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roost

[roost]
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noun
  1. a perch upon which birds or fowls rest at night.
  2. a large cage, house, or place for fowls or birds to roost in.
  3. a place for sitting, resting, or lodging.
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verb (used without object)
  1. to sit or rest on a roost, perch, etc.
  2. to settle or stay, especially for the night.
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Idioms
  1. come home to roost, (of an action) to revert or react unfavorably to the doer; boomerang: an evil deed that came home to roost and ruined his life.
  2. rule the roost, to be in charge or control; dominate: It was only too apparent that his grandfather ruled the roost.
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Origin of roost

before 1100; Middle English roost (noun), Old English hrōst; cognate with Middle Dutch roest
Related formsun·roost·ed, adjectiveun·roost·ing, adjective
Dictionary.com Unabridged Based on the Random House Unabridged Dictionary, © Random House, Inc. 2018

Related Words for roost

birdhouse, henhouse, abode, perch, land, sit, alight, settle, sleep, lodging

Examples from the Web for roost

Contemporary Examples of roost

Historical Examples of roost

  • And force is a crime in the eyes of the fools, the weak and the silly who rule the roost.

    The Secret Agent

    Joseph Conrad

  • Yet, today, it hardly more than affords me room to roost on.

    Welsh Fairy Tales

    William Elliott Griffis

  • Now roost on the transom, over there in the corner, Stryker, and don't move.

    The Black Bag

    Louis Joseph Vance

  • Curses have, as the wise man said, a habit of coming home to roost.

    Micah Clarke

    Arthur Conan Doyle

  • The kittens slept in the nest, and the chickens on the roost.


British Dictionary definitions for roost

roost

noun
  1. a place, perch, branch, etc, where birds, esp domestic fowl, rest or sleep
  2. a temporary place to rest or stay
  3. rule the roost See rule (def. 20)
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verb
  1. (intr) to rest or sleep on a roost
  2. (intr) to settle down or stay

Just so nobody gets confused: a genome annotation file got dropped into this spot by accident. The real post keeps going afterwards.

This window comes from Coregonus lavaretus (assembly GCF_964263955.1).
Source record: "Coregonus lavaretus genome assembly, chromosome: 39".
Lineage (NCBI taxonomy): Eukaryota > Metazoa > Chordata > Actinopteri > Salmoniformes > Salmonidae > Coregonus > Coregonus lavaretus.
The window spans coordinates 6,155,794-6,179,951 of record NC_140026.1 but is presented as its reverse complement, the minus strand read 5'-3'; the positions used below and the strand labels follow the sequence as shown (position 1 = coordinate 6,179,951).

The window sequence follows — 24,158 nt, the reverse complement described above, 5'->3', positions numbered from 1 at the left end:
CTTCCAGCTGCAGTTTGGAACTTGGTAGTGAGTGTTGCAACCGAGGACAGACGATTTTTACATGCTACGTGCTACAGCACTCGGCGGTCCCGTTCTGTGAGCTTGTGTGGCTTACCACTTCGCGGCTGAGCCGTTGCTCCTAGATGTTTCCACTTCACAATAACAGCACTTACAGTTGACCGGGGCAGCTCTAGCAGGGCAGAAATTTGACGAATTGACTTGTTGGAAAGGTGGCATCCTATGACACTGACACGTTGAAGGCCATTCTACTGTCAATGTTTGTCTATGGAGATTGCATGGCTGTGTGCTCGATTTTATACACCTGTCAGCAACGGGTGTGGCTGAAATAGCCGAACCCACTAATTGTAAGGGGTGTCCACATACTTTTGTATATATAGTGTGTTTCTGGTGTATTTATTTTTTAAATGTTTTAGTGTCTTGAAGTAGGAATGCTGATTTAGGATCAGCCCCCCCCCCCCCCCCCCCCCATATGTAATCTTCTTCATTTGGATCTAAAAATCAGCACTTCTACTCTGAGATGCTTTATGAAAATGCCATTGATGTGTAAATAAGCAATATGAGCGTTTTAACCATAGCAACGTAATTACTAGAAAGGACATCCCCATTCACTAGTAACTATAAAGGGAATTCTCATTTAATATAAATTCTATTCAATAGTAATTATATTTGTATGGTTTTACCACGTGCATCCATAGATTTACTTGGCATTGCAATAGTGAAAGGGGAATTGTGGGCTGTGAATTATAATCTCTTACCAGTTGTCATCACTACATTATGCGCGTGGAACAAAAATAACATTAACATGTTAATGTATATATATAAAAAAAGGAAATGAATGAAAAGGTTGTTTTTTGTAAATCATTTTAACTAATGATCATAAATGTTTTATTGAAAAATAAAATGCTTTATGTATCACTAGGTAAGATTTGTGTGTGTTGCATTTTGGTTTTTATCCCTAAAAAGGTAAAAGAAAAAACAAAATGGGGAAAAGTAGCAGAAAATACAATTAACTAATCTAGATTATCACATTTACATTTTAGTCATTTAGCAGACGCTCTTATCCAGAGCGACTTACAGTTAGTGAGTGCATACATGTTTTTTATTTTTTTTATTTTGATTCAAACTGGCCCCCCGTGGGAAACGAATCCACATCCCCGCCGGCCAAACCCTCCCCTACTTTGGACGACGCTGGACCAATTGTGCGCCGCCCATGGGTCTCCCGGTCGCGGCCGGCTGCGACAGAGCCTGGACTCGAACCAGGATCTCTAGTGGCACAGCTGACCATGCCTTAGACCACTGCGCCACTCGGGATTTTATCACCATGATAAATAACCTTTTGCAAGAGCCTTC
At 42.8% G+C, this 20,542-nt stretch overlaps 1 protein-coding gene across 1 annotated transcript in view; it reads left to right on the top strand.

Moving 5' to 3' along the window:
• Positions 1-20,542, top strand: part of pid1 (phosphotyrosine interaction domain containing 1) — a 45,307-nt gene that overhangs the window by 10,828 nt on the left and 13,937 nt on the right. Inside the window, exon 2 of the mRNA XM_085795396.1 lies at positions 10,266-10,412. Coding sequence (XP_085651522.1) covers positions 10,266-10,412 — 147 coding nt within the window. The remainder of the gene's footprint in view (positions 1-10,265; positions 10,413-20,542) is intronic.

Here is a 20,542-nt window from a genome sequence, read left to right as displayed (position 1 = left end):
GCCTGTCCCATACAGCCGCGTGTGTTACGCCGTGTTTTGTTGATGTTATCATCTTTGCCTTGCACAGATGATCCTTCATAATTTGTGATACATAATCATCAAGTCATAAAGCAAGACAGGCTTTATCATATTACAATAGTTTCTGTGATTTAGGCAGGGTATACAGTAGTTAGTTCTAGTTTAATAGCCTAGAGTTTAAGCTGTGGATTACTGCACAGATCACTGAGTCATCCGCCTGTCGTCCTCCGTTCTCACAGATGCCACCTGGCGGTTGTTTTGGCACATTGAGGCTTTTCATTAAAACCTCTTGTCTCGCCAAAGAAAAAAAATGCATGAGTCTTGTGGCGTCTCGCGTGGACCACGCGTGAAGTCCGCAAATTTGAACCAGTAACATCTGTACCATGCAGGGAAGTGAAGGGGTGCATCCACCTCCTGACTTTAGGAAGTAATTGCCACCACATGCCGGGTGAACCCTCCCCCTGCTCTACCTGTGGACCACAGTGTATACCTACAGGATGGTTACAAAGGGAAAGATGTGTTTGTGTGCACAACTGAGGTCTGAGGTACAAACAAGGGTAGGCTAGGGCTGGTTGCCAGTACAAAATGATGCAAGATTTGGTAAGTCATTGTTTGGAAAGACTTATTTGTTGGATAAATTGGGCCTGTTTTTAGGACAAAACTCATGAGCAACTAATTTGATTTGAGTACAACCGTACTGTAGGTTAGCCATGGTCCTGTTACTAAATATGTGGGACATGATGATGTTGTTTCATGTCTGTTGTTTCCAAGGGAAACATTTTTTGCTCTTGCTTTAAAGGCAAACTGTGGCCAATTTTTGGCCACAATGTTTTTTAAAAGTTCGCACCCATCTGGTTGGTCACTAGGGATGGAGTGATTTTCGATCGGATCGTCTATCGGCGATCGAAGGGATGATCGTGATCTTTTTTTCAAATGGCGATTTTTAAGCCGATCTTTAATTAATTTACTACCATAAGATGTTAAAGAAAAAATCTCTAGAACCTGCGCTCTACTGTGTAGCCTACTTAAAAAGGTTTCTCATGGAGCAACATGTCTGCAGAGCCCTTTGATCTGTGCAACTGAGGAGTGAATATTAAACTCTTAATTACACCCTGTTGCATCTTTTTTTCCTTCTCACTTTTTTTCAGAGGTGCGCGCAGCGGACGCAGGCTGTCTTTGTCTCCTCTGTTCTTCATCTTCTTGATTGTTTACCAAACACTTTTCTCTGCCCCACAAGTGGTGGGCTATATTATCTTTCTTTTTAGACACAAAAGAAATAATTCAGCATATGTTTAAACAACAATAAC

3. come home to roost to have unfavourable repercussions
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Word Origin for roost

Old English hrōst; related to Old Saxon hrost loft, German Rost grid

Roost

noun
  1. the Roost a powerful current caused by conflicting tides around the Shetland and Orkney Islands
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Word Origin for Roost

C16: from Old Norse röst
Collins English Dictionary - Complete & Unabridged 2012 Digital Edition © William Collins Sons & Co. Ltd. 1979, 1986 © HarperCollins Publishers 1998, 2000, 2003, 2005, 2006, 2007, 2009, 2012

Word Origin and History for roost

n.

late Old English hrost "wooden framework of a roof, perch for domestic fowl," from Proto-Germanic *hro(d)-st- (cf. Old Saxon hrost "framework of a roof, attic," Middle Dutch, Flemish, Dutch roest "roost," Old Norse hrot, Gothic hrot "roof," of unknown origin. Exact relationship and ulterior connections unknown. Extended sense "hen-house" is from 1580s. To rule the roost is recorded from 1769.

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v.

1520s, from roost (n.). Related: Roosted; roosting. Chickens come home to roost in reference to eventual consequences of bad actions attested from 1824; the original proverb seems to have been curses, like chickens, come home to roost.

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Online Etymology Dictionary, © 2010 Douglas Harper

Idioms and Phrases with roost

roost

see chickens come home to roost; rule the roost.

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The American Heritage® Idioms Dictionary Copyright © 2002, 2001, 1995 by Houghton Mifflin Harcourt Publishing Company. Published by Houghton Mifflin Harcourt Publishing Company.